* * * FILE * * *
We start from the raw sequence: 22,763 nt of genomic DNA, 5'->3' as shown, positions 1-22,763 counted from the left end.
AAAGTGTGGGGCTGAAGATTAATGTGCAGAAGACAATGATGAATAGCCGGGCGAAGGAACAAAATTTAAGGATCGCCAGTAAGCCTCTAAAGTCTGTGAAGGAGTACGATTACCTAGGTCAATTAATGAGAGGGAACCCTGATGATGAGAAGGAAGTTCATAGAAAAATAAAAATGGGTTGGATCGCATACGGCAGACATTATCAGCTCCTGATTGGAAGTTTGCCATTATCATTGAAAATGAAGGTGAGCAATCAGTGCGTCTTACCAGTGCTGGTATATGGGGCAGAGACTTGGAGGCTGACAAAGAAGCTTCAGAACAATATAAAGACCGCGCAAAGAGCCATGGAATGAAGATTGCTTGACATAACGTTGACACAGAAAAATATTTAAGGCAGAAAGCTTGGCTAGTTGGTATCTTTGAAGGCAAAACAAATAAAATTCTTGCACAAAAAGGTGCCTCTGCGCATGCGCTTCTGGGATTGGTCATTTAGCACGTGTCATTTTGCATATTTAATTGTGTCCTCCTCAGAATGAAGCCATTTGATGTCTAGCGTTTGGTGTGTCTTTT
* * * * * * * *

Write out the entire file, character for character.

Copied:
We start from the raw sequence: 22,763 nt of genomic DNA, 5'->3' as shown, positions 1-22,763 counted from the left end.
AAAGTGTGGGGCTGAAGATTAATGTGCAGAAGACAATGATGAATAGCCGGGCGAAGGAACAAAATTTAAGGATCGCCAGTAAGCCTCTAAAGTCTGTGAAGGAGTACGATTACCTAGGTCAATTAATGAGAGGGAACCCTGATGATGAGAAGGAAGTTCATAGAAAAATAAAAATGGGTTGGATCGCATACGGCAGACATTATCAGCTCCTGATTGGAAGTTTGCCATTATCATTGAAAATGAAGGTGAGCAATCAGTGCGTCTTACCAGTGCTGGTATATGGGGCAGAGACTTGGAGGCTGACAAAGAAGCTTCAGAACAATATAAAGACCGCGCAAAGAGCCATGGAATGAAGATTGCTTGACATAACGTTGACACAGAAAAATATTTAAGGCAGAAAGCTTGGCTAGTTGGTATCTTTGAAGGCAAAACAAATAAAATTCTTGCACAAAAAGGTGCCTCTGCGCATGCGCTTCTGGGATTGGTCATTTAGCACGTGTCATTTTGCATATTTAATTGTGTCCTCCTCAGAATGAAGCCATTTGATGTCTAGCGTTTGGTGTGTCTTTT